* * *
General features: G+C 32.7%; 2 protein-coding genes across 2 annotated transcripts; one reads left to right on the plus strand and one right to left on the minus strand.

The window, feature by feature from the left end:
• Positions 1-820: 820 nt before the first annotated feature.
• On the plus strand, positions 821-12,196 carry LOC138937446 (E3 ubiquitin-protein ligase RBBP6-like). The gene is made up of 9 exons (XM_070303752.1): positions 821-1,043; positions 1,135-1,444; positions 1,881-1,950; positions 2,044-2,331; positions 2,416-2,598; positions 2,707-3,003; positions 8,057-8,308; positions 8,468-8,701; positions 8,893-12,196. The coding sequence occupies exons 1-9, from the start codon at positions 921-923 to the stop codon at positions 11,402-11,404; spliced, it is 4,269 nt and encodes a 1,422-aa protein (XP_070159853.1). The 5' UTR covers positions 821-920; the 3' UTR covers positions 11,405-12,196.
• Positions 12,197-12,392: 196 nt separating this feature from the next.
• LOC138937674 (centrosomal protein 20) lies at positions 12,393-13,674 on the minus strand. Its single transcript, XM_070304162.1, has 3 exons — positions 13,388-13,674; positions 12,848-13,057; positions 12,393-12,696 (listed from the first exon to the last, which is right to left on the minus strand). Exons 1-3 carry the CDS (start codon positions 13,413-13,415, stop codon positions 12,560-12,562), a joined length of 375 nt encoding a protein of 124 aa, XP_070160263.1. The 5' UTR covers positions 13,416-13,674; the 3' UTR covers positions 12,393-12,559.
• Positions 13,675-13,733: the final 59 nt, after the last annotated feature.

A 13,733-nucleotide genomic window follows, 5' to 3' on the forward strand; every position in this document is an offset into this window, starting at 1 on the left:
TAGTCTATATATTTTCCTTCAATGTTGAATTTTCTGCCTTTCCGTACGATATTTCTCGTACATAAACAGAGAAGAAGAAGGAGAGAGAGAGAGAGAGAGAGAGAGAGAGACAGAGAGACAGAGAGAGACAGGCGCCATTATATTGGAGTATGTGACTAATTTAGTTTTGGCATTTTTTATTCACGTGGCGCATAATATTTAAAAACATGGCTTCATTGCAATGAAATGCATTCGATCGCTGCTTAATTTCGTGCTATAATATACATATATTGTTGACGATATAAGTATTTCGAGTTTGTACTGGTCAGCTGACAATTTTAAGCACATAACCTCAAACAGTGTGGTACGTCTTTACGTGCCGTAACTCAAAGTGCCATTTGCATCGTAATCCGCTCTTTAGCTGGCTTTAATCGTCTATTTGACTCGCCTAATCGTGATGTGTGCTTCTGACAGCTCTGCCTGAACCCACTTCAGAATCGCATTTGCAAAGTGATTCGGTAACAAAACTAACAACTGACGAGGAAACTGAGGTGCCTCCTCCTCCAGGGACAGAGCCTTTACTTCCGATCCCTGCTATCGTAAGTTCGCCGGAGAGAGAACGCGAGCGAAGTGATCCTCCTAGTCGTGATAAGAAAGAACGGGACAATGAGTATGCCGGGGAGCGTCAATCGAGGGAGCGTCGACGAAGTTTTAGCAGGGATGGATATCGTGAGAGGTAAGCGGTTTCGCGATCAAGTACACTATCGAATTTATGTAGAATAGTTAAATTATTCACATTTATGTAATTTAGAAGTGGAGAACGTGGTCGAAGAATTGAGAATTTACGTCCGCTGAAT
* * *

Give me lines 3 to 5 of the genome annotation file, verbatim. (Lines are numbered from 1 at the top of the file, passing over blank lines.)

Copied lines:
• Positions 1-820: 820 nt before the first annotated feature.
• On the plus strand, positions 821-12,196 carry LOC138937446 (E3 ubiquitin-protein ligase RBBP6-like). The gene is made up of 9 exons (XM_070303752.1): positions 821-1,043; positions 1,135-1,444; positions 1,881-1,950; positions 2,044-2,331; positions 2,416-2,598; positions 2,707-3,003; positions 8,057-8,308; positions 8,468-8,701; positions 8,893-12,196. The coding sequence occupies exons 1-9, from the start codon at positions 921-923 to the stop codon at positions 11,402-11,404; spliced, it is 4,269 nt and encodes a 1,422-aa protein (XP_070159853.1). The 5' UTR covers positions 821-920; the 3' UTR covers positions 11,405-12,196.
• Positions 12,197-12,392: 196 nt separating this feature from the next.